The failure to distinguish sensitive from normal individuals by skin testing with whole body extracts of Hymenoptera led us to study whether "allergic" reactions to these insects were based on an immunologic mechanism and to attempt the development of a useful diagnostic test for this condition. Pure venoms of honeybee, yellow jacket, yellow and white-faced hornets, and bumblebees were used as antigens for leukocyte histamine release. The leukocytes from 13 16 patients judged clinically to have had systemic reactions to a stinging insect released > 50 per cent of their histamine with 0.001 to 1.0 μg per milliliter of venom. Whether the few patients who had a negative response were truly allergic or sensitive to venoms not used for testing remains to be seen. None of the leukocytes of the 12 control patients, however, released histamine at 1,000-fold greater concentrations of venom. We confirmed previous studies which showed that skin testing with Hymenoptera whole body extracts failed to separate these two groups. Passive sensitization of normal leukocytes for venom-induced histamine release was accomplished with sera from several of the Hymenoptera-sensitive patients. Heating these sera to 56 ° C. or passing them through an IgE immunoabsorbent column markedly reduced their sensitizing ability. We conclude that venom-induced histamine release from the leukocytes of Hymenoptera-sensitive patients is mediated by antibodies of the IgE class and suggest that the great majority of reactions to Hymenoptera stings are truly allergic. The clear-cut diagnostic utility of pure venoms in vitro warrants further exploration of their diagnostic utility by in vivo skin testing.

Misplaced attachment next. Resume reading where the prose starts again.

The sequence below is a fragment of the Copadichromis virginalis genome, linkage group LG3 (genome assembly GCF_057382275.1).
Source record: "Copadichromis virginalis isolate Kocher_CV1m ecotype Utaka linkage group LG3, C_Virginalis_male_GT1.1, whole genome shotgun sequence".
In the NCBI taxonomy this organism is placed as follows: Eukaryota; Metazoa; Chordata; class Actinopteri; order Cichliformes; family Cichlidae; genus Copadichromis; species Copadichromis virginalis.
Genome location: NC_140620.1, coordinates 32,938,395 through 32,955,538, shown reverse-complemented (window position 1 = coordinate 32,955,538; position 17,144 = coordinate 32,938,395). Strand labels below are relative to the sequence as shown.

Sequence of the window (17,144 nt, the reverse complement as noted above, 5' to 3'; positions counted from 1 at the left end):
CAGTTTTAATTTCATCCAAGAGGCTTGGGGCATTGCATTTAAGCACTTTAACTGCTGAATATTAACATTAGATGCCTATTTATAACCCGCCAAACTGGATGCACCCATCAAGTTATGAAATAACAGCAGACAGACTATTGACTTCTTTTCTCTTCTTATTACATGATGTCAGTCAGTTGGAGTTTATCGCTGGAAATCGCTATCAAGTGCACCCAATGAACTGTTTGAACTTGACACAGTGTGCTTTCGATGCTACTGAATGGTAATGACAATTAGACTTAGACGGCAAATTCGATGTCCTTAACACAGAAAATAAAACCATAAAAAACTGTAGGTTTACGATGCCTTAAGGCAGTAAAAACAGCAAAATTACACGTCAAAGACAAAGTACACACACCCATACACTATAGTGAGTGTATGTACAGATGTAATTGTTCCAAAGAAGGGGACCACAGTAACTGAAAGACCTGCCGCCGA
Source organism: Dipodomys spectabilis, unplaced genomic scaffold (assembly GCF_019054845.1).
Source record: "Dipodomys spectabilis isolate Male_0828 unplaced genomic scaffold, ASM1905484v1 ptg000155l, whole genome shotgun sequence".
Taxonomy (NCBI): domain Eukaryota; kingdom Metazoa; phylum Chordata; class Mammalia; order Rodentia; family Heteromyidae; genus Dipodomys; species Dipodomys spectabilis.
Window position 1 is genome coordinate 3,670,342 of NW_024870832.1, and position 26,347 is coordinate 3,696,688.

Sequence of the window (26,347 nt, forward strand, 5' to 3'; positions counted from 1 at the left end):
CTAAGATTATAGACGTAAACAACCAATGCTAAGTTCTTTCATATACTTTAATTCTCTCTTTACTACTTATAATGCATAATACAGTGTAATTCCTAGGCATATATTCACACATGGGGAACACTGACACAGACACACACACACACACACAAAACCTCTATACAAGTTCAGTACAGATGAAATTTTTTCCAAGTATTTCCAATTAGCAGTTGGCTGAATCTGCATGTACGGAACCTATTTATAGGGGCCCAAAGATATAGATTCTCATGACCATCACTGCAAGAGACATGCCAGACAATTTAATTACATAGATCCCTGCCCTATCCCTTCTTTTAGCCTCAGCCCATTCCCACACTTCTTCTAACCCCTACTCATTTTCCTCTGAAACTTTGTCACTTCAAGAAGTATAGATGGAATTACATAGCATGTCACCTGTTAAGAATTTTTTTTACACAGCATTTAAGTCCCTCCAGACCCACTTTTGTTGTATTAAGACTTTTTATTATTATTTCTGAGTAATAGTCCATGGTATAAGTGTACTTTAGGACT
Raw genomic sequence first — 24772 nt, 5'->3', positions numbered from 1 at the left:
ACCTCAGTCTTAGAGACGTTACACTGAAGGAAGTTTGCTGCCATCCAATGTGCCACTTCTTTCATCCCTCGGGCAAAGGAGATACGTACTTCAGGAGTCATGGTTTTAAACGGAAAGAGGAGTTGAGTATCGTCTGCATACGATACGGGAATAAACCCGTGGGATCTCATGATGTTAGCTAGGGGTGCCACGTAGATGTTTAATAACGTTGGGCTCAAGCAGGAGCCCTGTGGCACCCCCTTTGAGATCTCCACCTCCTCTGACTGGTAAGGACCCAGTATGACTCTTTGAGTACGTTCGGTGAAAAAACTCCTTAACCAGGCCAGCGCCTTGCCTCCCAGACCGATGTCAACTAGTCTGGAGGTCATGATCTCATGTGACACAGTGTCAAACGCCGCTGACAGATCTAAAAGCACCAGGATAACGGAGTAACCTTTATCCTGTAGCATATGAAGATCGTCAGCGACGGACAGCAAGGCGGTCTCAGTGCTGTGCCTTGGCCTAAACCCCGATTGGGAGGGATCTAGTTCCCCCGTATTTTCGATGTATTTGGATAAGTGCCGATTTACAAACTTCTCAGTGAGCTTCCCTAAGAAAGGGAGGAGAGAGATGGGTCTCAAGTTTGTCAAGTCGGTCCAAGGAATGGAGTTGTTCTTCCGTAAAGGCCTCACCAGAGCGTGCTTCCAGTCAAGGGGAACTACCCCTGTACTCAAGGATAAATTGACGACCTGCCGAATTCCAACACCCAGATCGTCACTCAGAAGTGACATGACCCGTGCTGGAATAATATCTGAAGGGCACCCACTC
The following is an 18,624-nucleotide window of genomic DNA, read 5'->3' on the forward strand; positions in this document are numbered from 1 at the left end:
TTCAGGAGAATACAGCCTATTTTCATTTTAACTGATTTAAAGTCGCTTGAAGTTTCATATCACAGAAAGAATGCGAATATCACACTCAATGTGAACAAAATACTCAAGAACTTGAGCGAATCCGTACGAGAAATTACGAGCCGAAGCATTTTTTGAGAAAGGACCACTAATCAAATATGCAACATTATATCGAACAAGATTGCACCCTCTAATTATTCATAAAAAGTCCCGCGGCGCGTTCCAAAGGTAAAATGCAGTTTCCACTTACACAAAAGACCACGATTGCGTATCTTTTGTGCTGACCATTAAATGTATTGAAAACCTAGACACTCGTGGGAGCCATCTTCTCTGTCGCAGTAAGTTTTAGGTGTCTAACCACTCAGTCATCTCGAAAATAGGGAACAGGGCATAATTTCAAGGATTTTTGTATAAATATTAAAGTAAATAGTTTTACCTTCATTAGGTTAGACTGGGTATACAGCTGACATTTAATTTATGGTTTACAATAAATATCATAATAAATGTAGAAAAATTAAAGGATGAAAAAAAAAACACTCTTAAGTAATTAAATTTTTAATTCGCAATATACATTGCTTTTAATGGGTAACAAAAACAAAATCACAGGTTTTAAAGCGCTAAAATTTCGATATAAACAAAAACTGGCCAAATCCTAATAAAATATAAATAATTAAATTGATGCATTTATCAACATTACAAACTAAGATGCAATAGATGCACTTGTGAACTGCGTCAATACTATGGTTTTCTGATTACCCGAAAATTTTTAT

ASJC Scopus subject areas
- Immunology and Allergy